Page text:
Alfalfa production concerns, potential Wyoming hay markets and producers sharing their experiences growing forages are part of the Wyoming Forage Field Day Thursday, June 27.

Anowar Islam

Anowar Islam

Registration begins at 8:30 a.m. at the James C. Hageman Sustainable Agriculture Research and Extension Center (SAREC) near Lingle, said Anowar Islam, University of Wyoming Extension forage agroecologist.
“This year’s Wyoming Forage Field Day will be a wonderful event for producers, growers and participants to learn more about forage production and management including economics and irrigation practices, nutritional advantages of alfalfa, latest field equipment and products,” said Islam.

Most importantly, he said, those attending will hear experiences from other growers during the producer panel discussion. Continue reading

Science program provides students Mother’s Day gifts

written by Haley Lockwood, AES intern

Brensyn Baker focuses on the red wiggler he pulled from the compost bucket.

Brensyn Baker focuses on the red wiggler he pulled from the compost bucket.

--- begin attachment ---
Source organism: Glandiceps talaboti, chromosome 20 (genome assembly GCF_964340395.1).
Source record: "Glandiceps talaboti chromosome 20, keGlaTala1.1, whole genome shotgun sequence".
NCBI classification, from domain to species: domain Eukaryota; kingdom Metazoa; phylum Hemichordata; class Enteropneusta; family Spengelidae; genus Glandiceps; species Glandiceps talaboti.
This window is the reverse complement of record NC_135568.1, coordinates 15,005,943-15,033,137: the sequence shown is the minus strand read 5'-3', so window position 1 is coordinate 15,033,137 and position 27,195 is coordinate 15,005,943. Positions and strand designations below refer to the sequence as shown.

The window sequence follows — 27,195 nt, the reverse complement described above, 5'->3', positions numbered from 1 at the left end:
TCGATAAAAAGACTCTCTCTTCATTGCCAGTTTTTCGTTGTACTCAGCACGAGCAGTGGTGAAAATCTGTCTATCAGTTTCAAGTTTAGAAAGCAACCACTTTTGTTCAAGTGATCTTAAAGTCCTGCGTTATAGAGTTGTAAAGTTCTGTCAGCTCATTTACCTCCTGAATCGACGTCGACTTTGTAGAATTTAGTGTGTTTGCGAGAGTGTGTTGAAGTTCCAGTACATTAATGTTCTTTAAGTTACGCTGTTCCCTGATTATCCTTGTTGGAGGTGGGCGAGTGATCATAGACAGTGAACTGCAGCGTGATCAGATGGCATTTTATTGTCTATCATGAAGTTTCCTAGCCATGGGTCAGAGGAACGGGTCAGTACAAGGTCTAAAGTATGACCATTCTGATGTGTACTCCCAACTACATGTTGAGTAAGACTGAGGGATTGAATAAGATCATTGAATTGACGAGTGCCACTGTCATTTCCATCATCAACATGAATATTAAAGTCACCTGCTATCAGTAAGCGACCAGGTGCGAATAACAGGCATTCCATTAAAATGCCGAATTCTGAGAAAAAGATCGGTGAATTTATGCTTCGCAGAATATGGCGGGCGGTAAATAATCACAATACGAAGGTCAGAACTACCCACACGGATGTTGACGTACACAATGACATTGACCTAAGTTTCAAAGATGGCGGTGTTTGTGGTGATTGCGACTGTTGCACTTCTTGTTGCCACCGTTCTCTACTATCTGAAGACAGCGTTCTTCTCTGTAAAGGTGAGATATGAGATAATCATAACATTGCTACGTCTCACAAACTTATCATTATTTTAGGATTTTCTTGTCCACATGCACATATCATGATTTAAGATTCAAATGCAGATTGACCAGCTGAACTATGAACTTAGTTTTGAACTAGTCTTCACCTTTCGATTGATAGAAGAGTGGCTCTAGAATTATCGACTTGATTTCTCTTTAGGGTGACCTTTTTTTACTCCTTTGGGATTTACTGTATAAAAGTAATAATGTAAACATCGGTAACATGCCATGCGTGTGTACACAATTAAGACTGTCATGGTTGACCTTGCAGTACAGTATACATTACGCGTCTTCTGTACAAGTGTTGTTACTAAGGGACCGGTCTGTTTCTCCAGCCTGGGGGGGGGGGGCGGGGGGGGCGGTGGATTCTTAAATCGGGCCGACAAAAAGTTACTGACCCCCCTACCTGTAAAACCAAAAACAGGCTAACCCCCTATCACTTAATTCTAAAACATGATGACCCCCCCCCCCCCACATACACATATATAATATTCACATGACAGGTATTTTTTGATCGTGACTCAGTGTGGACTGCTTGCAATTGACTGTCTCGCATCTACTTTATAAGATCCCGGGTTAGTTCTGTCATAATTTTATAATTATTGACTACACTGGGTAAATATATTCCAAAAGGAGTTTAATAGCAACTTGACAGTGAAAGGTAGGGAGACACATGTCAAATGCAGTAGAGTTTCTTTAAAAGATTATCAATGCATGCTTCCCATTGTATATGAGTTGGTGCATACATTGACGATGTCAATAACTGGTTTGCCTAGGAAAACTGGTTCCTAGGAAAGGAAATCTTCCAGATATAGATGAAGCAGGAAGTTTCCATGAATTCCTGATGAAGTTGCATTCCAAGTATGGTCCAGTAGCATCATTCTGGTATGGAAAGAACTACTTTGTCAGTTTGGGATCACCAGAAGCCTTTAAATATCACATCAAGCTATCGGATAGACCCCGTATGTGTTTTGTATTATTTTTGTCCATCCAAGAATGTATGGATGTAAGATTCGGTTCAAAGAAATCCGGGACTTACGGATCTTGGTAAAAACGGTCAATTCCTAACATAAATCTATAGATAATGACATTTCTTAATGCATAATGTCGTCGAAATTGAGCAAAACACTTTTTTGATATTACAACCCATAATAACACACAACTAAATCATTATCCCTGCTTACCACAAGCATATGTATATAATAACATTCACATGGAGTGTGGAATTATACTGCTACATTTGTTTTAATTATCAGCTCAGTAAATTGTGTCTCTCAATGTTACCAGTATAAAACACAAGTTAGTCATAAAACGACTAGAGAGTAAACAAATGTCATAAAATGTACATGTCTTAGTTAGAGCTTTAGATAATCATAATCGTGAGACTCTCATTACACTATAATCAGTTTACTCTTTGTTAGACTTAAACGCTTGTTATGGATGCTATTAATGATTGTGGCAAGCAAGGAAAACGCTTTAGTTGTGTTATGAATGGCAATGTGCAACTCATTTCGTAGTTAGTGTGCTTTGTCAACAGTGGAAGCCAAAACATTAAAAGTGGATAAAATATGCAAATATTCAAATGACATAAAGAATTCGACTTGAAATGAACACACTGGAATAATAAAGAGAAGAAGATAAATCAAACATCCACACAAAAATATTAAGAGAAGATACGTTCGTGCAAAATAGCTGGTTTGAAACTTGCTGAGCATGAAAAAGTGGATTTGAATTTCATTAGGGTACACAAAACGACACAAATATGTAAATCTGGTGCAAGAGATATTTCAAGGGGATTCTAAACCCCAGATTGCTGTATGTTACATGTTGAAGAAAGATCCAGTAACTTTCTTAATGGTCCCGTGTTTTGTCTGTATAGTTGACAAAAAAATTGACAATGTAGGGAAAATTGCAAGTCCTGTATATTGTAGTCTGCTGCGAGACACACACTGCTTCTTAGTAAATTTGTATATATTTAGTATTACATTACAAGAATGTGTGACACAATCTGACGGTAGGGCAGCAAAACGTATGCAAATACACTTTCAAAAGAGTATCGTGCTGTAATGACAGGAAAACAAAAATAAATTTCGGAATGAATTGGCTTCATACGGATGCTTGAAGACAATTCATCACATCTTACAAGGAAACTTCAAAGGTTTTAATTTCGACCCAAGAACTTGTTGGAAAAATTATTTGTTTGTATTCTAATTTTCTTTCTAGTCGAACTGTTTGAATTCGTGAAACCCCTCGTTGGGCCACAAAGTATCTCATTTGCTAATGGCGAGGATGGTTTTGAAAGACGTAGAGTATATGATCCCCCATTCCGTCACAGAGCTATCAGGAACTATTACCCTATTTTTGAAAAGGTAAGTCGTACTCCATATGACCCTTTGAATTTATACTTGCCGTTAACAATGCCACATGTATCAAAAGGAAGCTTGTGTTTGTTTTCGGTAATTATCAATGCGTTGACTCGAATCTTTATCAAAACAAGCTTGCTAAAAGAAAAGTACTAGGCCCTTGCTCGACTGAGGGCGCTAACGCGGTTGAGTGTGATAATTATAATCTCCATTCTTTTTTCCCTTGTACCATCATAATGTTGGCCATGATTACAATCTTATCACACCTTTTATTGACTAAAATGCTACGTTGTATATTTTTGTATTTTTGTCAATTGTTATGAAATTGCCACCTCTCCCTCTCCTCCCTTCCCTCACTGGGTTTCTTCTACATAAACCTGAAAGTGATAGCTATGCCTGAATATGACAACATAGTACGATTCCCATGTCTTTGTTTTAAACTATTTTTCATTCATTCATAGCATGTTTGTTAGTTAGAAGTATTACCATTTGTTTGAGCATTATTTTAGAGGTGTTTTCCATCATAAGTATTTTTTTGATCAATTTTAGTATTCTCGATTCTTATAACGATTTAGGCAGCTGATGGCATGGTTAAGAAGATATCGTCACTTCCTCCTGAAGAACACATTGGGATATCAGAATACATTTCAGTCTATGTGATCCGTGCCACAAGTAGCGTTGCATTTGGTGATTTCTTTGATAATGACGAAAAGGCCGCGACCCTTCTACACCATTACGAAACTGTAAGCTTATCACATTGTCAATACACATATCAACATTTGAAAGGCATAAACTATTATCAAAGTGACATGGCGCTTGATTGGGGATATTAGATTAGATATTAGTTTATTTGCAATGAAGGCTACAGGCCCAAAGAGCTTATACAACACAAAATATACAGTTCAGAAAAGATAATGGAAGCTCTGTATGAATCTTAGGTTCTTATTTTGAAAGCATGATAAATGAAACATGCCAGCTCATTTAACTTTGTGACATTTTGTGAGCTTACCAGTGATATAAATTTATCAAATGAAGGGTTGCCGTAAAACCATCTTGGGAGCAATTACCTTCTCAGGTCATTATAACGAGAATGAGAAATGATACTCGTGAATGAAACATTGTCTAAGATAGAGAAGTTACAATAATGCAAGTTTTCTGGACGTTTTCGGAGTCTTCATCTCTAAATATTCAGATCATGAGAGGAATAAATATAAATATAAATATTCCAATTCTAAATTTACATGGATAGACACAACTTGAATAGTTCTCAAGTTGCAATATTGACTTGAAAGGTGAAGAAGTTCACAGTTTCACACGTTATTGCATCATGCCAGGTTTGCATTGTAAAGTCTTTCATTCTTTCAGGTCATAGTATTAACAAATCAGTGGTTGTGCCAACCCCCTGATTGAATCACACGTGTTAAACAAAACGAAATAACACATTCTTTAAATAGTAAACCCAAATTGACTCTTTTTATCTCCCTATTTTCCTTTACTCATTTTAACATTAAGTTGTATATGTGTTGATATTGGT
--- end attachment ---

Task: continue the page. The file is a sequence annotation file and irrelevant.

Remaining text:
A seed planted in 2007 continues to blossom for Master Gardeners – and delight mothers – in Powell.

The program teaching local students about plants started seven years ago after a Thanksgiving dinner discussion between Bob Prchal, Park County Master Gardener, and his sister, Judy DeBock, a second grade elementary education teacher at Parkside Elementary. They wanted to expose children to an age-appropriate, first grade science program.

Two first grade classes started the program, and the Master Gardeners now reach up to 10 classes. The children are taught the six basic plant parts, the purpose of good bugs and bad bugs, special plant characteristics, importance of worms, bug cages and transplanting.

Students receive instruction in the greenhouse at the University of Wyoming Powell Research and Extension Center (PREC).

“The plants, varying from a vegetable to an annual flower mix, give the childrenhands- on experiences to apply concepts taught in class as well as a Mother’s Day gift after the plants are acclimated,” said Prchal. Continue reading